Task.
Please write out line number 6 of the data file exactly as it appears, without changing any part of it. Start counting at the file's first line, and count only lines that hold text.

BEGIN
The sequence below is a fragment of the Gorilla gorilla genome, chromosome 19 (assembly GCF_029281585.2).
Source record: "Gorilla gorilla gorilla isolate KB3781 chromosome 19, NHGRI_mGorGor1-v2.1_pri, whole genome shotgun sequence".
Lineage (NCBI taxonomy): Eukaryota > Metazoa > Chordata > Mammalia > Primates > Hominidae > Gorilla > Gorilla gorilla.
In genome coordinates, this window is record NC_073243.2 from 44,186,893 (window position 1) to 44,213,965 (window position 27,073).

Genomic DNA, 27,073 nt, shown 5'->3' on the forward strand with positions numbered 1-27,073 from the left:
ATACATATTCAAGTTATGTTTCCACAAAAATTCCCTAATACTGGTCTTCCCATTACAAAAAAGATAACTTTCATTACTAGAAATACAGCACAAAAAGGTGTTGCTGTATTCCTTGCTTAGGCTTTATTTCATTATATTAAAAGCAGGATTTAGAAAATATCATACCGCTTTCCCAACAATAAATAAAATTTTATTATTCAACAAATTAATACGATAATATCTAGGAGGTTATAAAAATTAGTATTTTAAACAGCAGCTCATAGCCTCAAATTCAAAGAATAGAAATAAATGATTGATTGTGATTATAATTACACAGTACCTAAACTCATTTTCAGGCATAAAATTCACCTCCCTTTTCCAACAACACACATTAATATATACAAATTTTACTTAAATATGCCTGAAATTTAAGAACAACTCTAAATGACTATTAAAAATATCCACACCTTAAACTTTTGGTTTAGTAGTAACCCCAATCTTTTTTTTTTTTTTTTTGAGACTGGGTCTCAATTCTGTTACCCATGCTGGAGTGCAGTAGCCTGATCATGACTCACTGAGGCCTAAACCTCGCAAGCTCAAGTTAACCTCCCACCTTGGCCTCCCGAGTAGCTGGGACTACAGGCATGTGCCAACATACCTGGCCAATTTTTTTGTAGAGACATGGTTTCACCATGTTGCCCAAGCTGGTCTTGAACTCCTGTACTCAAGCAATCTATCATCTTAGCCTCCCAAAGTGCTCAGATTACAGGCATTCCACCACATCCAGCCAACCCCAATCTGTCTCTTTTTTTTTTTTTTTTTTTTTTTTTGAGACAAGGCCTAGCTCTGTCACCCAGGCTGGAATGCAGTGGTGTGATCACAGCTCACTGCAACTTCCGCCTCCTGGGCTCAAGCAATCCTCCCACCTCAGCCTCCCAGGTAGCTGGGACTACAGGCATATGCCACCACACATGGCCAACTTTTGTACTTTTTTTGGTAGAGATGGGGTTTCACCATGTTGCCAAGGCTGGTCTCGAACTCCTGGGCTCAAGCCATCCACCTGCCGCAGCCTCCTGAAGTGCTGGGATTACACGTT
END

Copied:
ATACATATTCAAGTTATGTTTCCACAAAAATTCCCTAATACTGGTCTTCCCATTACAAAAAAGATAACTTTCATTACTAGAAATACAGCACAAAAAGGTGTTGCTGTATTCCTTGCTTAGGCTTTATTTCATTATATTAAAAGCAGGATTTAGAAAATATCATACCGCTTTCCCAACAATAAATAAAATTTTATTATTCAACAAATTAATACGATAATATCTAGGAGGTTATAAAAATTAGTATTTTAAACAGCAGCTCATAGCCTCAAATTCAAAGAATAGAAATAAATGATTGATTGTGATTATAATTACACAGTACCTAAACTCATTTTCAGGCATAAAATTCACCTCCCTTTTCCAACAACACACATTAATATATACAAATTTTACTTAAATATGCCTGAAATTTAAGAACAACTCTAAATGACTATTAAAAATATCCACACCTTAAACTTTTGGTTTAGTAGTAACCCCAATCTTTTTTTTTTTTTTTTTGAGACTGGGTCTCAATTCTGTTACCCATGCTGGAGTGCAGTAGCCTGATCATGACTCACTGAGGCCTAAACCTCGCAAGCTCAAGTTAACCTCCCACCTTGGCCTCCCGAGTAGCTGGGACTACAGGCATGTGCCAACATACCTGGCCAATTTTTTTGTAGAGACATGGTTTCACCATGTTGCCCAAGCTGGTCTTGAACTCCTGTACTCAAGCAATCTATCATCTTAGCCTCCCAAAGTGCTCAGATTACAGGCATTCCACCACATCCAGCCAACCCCAATCTGTCTCTTTTTTTTTTTTTTTTTTTTTTTTTGAGACAAGGCCTAGCTCTGTCACCCAGGCTGGAATGCAGTGGTGTGATCACAGCTCACTGCAACTTCCGCCTCCTGGGCTCAAGCAATCCTCCCACCTCAGCCTCCCAGGTAGCTGGGACTACAGGCATATGCCACCACACATGGCCAACTTTTGTACTTTTTTTGGTAGAGATGGGGTTTCACCATGTTGCCAAGGCTGGTCTCGAACTCCTGGGCTCAAGCCATCCACCTGCCGCAGCCTCCTGAAGTGCTGGGATTACACGTT